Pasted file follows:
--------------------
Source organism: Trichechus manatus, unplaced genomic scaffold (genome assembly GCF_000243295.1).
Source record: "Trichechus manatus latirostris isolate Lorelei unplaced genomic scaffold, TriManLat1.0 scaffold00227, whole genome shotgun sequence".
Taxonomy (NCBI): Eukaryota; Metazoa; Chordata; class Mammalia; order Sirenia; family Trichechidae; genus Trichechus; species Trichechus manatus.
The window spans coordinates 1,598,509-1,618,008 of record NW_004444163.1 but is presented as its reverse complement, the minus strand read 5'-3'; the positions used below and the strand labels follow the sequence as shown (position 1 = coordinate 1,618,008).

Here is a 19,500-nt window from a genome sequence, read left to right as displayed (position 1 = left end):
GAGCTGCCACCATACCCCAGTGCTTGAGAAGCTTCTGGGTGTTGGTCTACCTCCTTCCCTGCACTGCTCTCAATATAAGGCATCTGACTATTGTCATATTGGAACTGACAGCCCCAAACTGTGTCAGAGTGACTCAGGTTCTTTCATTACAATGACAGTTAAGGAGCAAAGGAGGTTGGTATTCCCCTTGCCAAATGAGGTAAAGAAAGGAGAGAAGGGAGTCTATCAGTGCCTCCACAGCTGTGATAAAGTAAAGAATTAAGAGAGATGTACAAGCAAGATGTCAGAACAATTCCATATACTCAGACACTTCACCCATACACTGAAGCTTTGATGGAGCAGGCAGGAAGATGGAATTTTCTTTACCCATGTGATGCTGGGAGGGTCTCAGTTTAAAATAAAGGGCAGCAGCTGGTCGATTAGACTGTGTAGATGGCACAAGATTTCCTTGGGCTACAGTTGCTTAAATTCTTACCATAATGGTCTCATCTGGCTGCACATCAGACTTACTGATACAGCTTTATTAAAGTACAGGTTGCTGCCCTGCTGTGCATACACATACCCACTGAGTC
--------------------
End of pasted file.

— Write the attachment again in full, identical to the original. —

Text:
Source organism: Trichechus manatus, unplaced genomic scaffold (genome assembly GCF_000243295.1).
Source record: "Trichechus manatus latirostris isolate Lorelei unplaced genomic scaffold, TriManLat1.0 scaffold00227, whole genome shotgun sequence".
Taxonomy (NCBI): Eukaryota; Metazoa; Chordata; class Mammalia; order Sirenia; family Trichechidae; genus Trichechus; species Trichechus manatus.
The window spans coordinates 1,598,509-1,618,008 of record NW_004444163.1 but is presented as its reverse complement, the minus strand read 5'-3'; the positions used below and the strand labels follow the sequence as shown (position 1 = coordinate 1,618,008).

Here is a 19,500-nt window from a genome sequence, read left to right as displayed (position 1 = left end):
GAGCTGCCACCATACCCCAGTGCTTGAGAAGCTTCTGGGTGTTGGTCTACCTCCTTCCCTGCACTGCTCTCAATATAAGGCATCTGACTATTGTCATATTGGAACTGACAGCCCCAAACTGTGTCAGAGTGACTCAGGTTCTTTCATTACAATGACAGTTAAGGAGCAAAGGAGGTTGGTATTCCCCTTGCCAAATGAGGTAAAGAAAGGAGAGAAGGGAGTCTATCAGTGCCTCCACAGCTGTGATAAAGTAAAGAATTAAGAGAGATGTACAAGCAAGATGTCAGAACAATTCCATATACTCAGACACTTCACCCATACACTGAAGCTTTGATGGAGCAGGCAGGAAGATGGAATTTTCTTTACCCATGTGATGCTGGGAGGGTCTCAGTTTAAAATAAAGGGCAGCAGCTGGTCGATTAGACTGTGTAGATGGCACAAGATTTCCTTGGGCTACAGTTGCTTAAATTCTTACCATAATGGTCTCATCTGGCTGCACATCAGACTTACTGATACAGCTTTATTAAAGTACAGGTTGCTGCCCTGCTGTGCATACACATACCCACTGAGTC